Multi-dimensional approaches to female empowerment in Uganda

12 January 2022

In the Jinja region in Uganda, located approximately 100 km east of Kampala, Good Neighbours has implemented the Girls Ambassadors programme to support projects centred on girl empowerment in a bid to challenge pervasive traditional gender norms which exposes girls and women to long-standing education inequality, discrimination, early marriage, and gender-based violence.

Data from the Uganda Demographic and Health Survey and the Uganda Bureau of Statistics, show that in 2018, 10% of all women between 15 and 49 years old have never received a formal education with 57% attended primary school and only 25% completing secondary school. Similarly, 43% of Ugandan women marry before turning 18, compared to only 10% of men. The effects of this are as follows: 35% of women experience their first childbirth before the age of 18; about 1 in 5 women becomes sexually active before the age of 15 and 25% of adolescent girls between ages 15 and 19 are either pregnant or have already delivered a child. The disparities are even more severe between urban and rural areas; the rate of teenage pregnancy is higher in rural areas (27%) than it is in urban settings (19%).

This is even though Uganda’s constitution outlawed child marriage for children under the age of eighteen in 1995, while Article 21 of the Constitution of the Republic of Uganda provides for equality under the law and freedom from discrimination. The Uganda Commission on Equal Opportunities, a statutory body established by the Equal Opportunities Act of Parliament in 2007, has been continually strengthened with a robust legal framework to enshrine gender equality into law.

Existing evidence shows that girls and women’s sole involvement as individual agents of change is not enough to transition from traditional gendered roles to a more progressive outcome where women are better represented in the education and employment sector, as well as in positions of leadership. While the Girls Ambassador programme has helped girls feel more empowered in their everyday lives through the choices they make regarding their wellbeing, they also become more assertive and confident at identifying gender biases in their community and standing up for their rights. However, to address cross-sectoral gender inequity there is a need for a multi-dimensional approach that brings different pockets of society to act on pervasive gender discrimination which deprives women of their voice in the household, at school and at the community level.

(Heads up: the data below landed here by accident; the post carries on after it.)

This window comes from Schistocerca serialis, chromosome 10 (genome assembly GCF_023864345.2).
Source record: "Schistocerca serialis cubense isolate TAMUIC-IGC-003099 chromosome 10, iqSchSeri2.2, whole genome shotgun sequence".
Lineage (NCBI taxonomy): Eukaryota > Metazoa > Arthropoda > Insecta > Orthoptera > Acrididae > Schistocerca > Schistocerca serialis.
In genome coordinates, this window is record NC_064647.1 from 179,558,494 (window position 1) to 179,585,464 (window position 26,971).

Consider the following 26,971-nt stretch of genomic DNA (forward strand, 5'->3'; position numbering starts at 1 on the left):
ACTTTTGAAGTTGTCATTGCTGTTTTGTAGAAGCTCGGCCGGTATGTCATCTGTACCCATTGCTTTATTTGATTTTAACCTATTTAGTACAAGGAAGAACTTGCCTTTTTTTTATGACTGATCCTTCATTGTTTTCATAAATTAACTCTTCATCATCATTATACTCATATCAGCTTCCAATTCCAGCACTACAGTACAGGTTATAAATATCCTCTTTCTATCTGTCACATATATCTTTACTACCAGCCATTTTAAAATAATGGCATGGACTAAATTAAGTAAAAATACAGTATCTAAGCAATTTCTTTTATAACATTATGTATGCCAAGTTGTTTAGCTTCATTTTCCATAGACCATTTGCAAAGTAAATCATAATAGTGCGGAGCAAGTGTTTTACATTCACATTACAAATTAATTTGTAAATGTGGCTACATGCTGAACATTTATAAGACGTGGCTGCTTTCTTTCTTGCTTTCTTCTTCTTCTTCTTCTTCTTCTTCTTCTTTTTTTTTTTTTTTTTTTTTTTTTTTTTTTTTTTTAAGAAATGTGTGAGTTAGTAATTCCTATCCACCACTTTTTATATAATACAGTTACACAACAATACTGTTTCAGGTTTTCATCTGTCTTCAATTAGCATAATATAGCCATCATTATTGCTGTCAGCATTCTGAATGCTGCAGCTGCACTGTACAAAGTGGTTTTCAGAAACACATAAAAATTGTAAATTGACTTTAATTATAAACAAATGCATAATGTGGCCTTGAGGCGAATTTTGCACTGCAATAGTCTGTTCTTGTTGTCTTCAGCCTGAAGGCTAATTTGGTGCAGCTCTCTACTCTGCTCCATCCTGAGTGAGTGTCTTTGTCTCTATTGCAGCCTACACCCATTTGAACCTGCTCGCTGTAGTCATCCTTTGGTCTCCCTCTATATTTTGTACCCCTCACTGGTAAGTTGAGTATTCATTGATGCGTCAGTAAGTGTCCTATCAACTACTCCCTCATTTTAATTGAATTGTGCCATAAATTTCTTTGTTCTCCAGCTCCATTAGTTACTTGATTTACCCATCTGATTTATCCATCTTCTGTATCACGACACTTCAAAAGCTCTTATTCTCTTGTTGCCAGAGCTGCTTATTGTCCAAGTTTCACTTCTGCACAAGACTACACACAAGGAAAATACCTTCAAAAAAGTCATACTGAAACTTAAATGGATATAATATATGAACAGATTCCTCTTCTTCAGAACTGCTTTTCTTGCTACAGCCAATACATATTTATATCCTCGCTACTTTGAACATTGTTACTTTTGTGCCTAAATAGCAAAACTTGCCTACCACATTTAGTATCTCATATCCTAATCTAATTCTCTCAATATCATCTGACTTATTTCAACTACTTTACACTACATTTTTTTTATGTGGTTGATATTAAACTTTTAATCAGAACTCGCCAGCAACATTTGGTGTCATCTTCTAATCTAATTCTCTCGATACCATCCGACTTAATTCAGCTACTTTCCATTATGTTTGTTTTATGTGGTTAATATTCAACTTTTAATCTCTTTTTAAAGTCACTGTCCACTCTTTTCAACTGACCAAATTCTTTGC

The Girls Ambassadors programme led by Good Neighbours since 2017 attempts to rectify heteronormative gendered roles through regular girls-led clubs and education programmes focused on peer learning, reproductive health, and menstrual hygiene management. Alongside this, it also delivers community sensitisation programmes that brings togethers boys, teachers, parents, and community leaders to promote gender equality initiatives and girls’ rights advocacy and campaigns.

The programme has impacted positively on girls, helping cement their sense of self-esteem and confidence at the intrapersonal level. However the programme also exposed an important reality, namely, that while the Good Neighbours’ Girls Ambassador programme helped individual girls recognise the gendered social limitations they experience in their everyday life, they also reported tensions arising between their growing awareness of their rights and the reluctance manifest in fellow peers, their family, and the broader community to act on transforming the social conditions that constrain girls and women’s social and economic advancement.

In societies where discrimination against girls and women pervade across every layer of society, achieving transformative change is no small feat, particularly when blanket interventions omit the breath, depth, and resistance from the social environment in which girls and women operate in.  The Good Neighbours Girls Ambassador Programme has shown that it is necessary to involve key stakeholders including boys, men, parents, and community leaders in the process of change for achieving sustainable gender equality to challenge established patriarchal power structures which act as barriers to female empowerment. The fight for gender equality cannot be left to girls and women alone.

Categories: Advocacy, Education, Health, International